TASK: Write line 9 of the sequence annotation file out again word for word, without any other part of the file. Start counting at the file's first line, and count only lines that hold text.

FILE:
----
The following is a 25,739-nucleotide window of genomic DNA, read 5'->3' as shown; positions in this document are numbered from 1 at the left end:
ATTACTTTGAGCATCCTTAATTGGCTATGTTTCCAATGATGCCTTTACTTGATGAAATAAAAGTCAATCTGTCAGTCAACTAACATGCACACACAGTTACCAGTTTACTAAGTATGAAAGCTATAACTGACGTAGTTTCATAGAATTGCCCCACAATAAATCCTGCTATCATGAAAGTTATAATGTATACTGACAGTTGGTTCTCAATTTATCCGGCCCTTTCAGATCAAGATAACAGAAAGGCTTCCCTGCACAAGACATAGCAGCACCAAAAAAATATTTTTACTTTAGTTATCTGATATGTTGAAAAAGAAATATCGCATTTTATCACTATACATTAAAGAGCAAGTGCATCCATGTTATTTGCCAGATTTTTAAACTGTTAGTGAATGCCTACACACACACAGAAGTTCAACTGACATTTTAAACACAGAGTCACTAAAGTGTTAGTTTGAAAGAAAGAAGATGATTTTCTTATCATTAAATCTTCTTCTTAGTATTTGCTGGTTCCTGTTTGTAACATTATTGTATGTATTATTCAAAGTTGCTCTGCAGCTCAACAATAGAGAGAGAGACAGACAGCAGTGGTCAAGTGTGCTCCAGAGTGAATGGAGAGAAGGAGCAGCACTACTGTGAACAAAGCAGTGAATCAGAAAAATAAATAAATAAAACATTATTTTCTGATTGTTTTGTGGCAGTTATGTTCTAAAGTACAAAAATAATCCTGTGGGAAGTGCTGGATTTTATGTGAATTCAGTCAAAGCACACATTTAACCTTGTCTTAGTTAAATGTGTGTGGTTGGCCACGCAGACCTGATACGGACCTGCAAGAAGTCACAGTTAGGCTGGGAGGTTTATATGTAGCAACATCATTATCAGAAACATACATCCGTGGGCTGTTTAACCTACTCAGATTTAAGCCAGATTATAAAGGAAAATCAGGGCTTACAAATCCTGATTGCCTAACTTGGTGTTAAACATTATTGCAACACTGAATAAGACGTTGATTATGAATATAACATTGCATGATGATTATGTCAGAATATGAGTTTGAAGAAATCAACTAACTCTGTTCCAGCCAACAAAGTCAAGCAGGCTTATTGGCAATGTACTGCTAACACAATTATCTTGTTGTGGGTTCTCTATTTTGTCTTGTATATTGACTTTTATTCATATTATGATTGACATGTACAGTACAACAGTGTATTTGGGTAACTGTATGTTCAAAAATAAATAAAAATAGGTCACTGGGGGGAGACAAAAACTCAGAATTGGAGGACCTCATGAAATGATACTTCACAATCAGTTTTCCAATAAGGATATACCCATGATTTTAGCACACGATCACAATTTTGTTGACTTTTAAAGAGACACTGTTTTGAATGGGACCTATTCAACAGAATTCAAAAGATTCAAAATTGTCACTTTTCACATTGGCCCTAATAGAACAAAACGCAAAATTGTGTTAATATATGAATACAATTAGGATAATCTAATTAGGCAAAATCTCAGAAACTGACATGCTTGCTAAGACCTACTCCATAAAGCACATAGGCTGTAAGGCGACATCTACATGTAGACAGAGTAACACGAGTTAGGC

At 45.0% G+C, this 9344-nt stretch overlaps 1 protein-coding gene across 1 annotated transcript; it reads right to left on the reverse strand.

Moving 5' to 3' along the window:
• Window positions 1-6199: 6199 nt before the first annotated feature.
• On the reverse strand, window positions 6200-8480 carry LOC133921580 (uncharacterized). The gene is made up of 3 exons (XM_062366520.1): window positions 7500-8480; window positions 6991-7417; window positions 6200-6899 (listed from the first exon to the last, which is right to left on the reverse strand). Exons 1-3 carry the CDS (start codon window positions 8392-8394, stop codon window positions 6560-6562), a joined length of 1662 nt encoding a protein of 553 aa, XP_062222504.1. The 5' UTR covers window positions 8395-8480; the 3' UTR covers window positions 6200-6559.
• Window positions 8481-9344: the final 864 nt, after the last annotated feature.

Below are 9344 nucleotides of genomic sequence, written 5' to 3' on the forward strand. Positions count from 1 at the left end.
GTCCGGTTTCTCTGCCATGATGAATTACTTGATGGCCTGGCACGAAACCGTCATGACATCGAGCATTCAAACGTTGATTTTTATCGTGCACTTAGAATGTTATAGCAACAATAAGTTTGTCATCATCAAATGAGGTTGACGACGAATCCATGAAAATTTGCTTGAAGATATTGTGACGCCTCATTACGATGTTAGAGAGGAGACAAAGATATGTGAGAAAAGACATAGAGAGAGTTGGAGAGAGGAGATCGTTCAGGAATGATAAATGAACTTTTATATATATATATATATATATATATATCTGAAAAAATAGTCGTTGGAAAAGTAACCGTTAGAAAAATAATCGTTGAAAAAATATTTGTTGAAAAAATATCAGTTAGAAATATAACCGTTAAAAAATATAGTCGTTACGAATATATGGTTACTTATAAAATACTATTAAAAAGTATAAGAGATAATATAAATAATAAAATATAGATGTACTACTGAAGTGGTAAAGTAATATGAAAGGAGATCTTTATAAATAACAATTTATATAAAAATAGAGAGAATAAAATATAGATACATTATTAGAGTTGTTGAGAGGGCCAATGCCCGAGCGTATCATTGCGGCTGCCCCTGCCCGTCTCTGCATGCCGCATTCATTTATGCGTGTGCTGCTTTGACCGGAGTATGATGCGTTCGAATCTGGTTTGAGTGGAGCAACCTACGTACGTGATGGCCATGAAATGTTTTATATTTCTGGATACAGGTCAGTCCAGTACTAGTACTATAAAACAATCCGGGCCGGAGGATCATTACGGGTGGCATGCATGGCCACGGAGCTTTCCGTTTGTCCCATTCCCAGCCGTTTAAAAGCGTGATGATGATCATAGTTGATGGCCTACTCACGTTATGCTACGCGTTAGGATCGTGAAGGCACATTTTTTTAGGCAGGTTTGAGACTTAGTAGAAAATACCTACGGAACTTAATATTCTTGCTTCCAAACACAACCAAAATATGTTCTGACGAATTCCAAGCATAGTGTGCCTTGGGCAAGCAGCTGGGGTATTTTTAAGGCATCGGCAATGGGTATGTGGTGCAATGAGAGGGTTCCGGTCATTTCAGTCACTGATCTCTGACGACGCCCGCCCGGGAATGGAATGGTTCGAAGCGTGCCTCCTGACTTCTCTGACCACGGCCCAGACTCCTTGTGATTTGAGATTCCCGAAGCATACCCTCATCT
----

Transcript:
GTCCGGTTTCTCTGCCATGATGAATTACTTGATGGCCTGGCACGAAACCGTCATGACATCGAGCATTCAAACGTTGATTTTTATCGTGCACTTAGAATGTTATAGCAACAATAAGTTTGTCATCATCAAATGAGGTTGACGACGAATCCATGAAAATTTGCTTGAAGATATTGTGACGCCTCATTACGATGTTAGAGAGGAGACAAAGATATGTGAGAAAAGACATAGAGAGAGTTGGAGAGAGGAGATCGTTCAGGAATGATAAATGAACTTTTATATATATATATATATATATATATATCTGAAAAAATAGTCGTTGGAAAAGTAACCGTTAGAAAAATAATCGTTGAAAAAATATTTGTTGAAAAAATATCAGTTAGAAATATAACCGTTAAAAAATATAGTCGTTACGAATATATGGTTACTTATAAAATACTATTAAAAAGTATAAGAGATAATATAAATAATAAAATATAGATGTACTACTGAAGTGGTAAAGTAATATGAAAGGAGATCTTTATAAATAACAATTTATATAAAAATAGAGAGAATAAAATATAGATACATTATTAGAGTTGTTGAGAGGGCCAATGCCCGAGCGTATCATTGCGGCTGCCCCTGCCCGTCTCTGCATGCCGCATTCATTTATGCGTGTGCTGCTTTGACCGGAGTATGATGCGTTCGAATCTGGTTTGAGTGGAGCAACCTACGTACGTGATGGCCATGAAATGTTTTATATTTCTGGATACAGGTCAGTCCAGTACTAGTACTATAAAACAATCCGGGCCGGAGGATCATTACGGGTGGCATGCATGGCCACGGAGCTTTCCGTTTGTCCCATTCCCAGCCGTTTAAAAGCGTGATGATGATCATAGTTGATGGCCTACTCACGTTATGCTACGCGTTAGGATCGTGAAGGCACATTTTTTTAGGCAGGTTTGAGACTTAGTAGAAAATACCTACGGAACTTAATATTCTTGCTTCCAAACACAACCAAAATATGTTCTGACGAATTCCAAGCATAGTGTGCCTTGGGCAAGCAGCTGGGGTATTTTTAAGGCATCGGCAATGGGTATGTGGTGCAATGAGAGGGTTCCGGTCATTTCAGTCACTGATCTCTGACGACGCCCGCCCGGGAATGGAATGGTTCGAAGCGTGCCTCCTGACTTCTCTGACCACGGCCCAGACTCCTTGTGATTTGAGATTCCCGAAGCATACCCTCATCT